In the 19th century scientists were increasingly interested in comparing personality with brain anatomy, but they faced a problem: Lower-class brains could be acquired fairly easily from hospital morgues, but people with exceptional brains had the means to protect them from the dissecting knife after death.
The solution was the Society of Mutual Autopsy (Société d’autopsie mutuelle), founded in 1876 “for the purpose of furnishing to the investigations of medicists brains superior to those of the common people.” Anatomists bequeathed their brains to each other, and the results of each investigation were read out to the other members of the club. (An early forerunner was Georges Cuvier, whose brain was found to weigh 1830 grams and displayed a “truly prodigious number of convolutions.”)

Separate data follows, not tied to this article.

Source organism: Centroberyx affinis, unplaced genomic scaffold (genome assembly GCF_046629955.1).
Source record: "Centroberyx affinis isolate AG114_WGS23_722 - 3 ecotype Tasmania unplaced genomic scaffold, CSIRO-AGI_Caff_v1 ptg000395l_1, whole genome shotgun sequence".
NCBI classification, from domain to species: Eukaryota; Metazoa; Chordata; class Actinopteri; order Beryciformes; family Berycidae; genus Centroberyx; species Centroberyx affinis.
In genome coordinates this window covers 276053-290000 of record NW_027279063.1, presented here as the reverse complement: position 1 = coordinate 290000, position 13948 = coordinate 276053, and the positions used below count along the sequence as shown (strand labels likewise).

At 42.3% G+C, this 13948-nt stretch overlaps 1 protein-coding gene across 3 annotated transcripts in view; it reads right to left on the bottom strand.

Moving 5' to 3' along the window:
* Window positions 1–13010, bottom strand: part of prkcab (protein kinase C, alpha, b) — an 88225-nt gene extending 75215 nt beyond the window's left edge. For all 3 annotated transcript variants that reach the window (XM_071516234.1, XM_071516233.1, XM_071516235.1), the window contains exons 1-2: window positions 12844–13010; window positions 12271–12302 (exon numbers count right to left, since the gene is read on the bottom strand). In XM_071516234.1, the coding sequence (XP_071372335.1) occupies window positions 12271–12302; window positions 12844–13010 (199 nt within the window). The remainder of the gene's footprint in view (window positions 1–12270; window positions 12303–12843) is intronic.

Similar “brain clubs” sprang up in Munich, Paris, Stockholm, Philadelphia, Moscow, and Berlin before the practice began to die out around World War I. Until then, writes anthropologist Frances Larson in Severed, her 2014 history of severed heads, “Members could die happy in the knowledge that their own brain would become central to the utopian scientific project they had pursued so fervently in life.”